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White House Urges More Cuts in Medicare, Medicaid Payments to Providers

By Alex Wayne, CQ Staff

July 9, 2009 -- The White House wants House Democrats to make deeper spending cuts in Medicare and Medicaid and do more to change payment systems for doctors and hospitals as part of a health overhaul they are writing.

Peter R. Orszag, director of the Office of Management and Budget, in a letter Wednesday to three House committee chairmen, expressed the White House’s support for Medicare spending cuts already included in the legislation. The Congressional Budget Office says that the Medicare changes House Democrats propose—a mix of spending increases and cuts—would save the government $152 billion over the next 10 years. But the White House wants more savings, Orszag said.

"Adopting a deficit-neutral health reform that expands coverage ... is not enough," Orszag wrote, "because it would perpetuate a system in which best practices are far from universal and costs are too high."

Orszag said that changes currently proposed would "begin the process" of overhauling the health system to improve the quality of care and reduce both costs and waste. But he added that "it would be desirable to build upon these measures with additional steps that would make our health care system sustainable for generations to come."

Specifically, he recommended that House leaders cut deeper into the additional payments from Medicare and Medicaid that go to hospitals with many uninsured patients. The White House contends these payments, known as "disproportionate share hospital," or DSH, payments, will be less necessary if a health overhaul expands insurance coverage to most Americans.

Hospitals agree to some extent, but want some DSH payments preserved to help pay for the care of illegal immigrants and other people who would remain uncovered.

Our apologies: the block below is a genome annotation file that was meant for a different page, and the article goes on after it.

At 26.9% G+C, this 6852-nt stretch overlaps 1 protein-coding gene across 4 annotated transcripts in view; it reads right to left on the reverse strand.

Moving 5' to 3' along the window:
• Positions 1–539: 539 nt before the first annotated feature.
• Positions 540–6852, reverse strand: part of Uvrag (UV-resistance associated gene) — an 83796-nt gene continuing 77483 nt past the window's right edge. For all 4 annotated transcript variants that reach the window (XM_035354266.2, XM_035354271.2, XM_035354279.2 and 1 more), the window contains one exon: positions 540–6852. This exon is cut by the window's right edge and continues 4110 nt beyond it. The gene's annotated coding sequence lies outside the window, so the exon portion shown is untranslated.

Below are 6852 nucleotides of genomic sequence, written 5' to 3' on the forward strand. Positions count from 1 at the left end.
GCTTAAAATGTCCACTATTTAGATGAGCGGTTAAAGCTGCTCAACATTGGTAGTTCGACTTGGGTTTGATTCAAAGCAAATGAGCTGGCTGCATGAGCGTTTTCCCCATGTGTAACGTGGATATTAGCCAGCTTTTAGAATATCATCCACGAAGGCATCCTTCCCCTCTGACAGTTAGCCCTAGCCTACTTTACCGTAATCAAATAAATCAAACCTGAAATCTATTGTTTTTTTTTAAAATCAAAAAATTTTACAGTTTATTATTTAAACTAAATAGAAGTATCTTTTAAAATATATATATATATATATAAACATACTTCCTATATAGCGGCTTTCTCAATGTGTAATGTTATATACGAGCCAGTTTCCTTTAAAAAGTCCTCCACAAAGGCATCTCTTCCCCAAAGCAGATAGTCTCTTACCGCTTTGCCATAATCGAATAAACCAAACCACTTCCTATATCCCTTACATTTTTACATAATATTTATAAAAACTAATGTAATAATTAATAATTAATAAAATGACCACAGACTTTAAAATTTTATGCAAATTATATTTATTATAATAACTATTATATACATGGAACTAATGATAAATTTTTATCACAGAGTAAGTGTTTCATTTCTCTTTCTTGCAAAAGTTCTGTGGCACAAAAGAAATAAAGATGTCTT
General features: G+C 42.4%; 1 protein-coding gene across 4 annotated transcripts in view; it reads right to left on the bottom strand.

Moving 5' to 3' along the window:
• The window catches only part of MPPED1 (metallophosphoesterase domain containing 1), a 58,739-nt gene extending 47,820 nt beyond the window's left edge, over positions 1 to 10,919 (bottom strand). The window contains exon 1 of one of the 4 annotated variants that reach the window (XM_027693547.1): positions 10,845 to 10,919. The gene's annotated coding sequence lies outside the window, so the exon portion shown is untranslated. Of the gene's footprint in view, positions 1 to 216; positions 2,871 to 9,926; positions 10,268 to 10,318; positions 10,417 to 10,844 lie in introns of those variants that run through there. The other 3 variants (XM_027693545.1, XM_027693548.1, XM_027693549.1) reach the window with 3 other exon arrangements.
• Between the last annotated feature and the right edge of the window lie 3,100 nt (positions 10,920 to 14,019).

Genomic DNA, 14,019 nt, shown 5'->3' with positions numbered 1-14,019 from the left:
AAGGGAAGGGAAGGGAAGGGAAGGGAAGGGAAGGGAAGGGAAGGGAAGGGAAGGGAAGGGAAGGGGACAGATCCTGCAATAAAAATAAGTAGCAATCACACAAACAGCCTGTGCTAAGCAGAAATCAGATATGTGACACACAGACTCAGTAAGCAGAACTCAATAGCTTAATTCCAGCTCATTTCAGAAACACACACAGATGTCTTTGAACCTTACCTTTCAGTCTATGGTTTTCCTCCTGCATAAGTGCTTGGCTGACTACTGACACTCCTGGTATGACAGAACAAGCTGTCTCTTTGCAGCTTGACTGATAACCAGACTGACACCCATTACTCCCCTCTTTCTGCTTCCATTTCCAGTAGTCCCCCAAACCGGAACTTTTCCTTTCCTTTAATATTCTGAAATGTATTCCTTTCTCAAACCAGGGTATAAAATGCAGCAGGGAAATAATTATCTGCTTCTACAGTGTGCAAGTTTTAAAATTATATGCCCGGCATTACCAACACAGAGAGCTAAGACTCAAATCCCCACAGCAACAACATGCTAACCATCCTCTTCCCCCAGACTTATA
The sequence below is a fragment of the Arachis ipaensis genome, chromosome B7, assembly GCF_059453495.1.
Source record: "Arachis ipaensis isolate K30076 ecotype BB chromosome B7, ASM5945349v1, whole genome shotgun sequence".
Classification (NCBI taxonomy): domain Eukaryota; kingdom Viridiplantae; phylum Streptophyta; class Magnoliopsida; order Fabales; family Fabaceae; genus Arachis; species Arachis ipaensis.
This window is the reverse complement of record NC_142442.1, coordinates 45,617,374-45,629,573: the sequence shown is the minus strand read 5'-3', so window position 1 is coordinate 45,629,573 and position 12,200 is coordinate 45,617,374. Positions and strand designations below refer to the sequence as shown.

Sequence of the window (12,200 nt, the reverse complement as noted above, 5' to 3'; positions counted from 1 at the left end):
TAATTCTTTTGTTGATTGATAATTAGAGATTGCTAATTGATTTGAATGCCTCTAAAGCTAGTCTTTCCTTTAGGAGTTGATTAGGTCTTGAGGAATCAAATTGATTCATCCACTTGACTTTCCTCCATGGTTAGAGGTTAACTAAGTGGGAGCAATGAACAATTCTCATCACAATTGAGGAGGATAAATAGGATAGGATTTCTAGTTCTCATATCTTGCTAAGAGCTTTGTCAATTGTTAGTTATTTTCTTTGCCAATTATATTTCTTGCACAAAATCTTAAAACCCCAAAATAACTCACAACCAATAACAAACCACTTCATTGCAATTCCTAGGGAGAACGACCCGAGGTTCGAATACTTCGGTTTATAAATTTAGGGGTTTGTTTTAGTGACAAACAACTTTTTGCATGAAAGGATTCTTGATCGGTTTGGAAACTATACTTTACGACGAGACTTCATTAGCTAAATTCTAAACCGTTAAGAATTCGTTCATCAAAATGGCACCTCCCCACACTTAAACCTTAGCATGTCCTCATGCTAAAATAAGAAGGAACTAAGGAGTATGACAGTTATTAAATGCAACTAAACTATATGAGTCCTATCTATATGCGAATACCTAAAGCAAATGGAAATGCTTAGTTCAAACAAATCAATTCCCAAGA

CBO projects that DSH payments from both Medicare and Medicaid will total $18.9 billion in fiscal 2009.The House bill would require reports on Medicare and Medicaid DSH payments—in 2016—but would not cut spending in the programs.

Ways and Means member Chris Van Hollen, D-Md., said his panel had focused heavily on the types of changes Orszag wrote about in private talks on the bill this week. "There’s a lot in there," he said, referring to the Democrats’ bill. "A lot of us want more."

Orszag also recommended Democrats include “changes to the process through which Medicare policies are set” in their bill. The White House has endorsed a proposal to strengthen an advisory panel called the Medicare Payment Advisory Commission, or MedPAC, which regularly recommends adjustments in Medicare spending.

Some lawmakers have proposed changing the law so that MedPAC’s recommendations would be binding unless affirmatively rejected by Congress. But many lawmakers are leery of surrendering so much power to an appointed panel.

Three House committees—Ways and Means, Education and Labor, and Energy and Commerce—share jurisdiction over the emerging health care overhaul. They are expected to start formal markups of the legislation next week.

Joseph J. Schatz contributed to this story.

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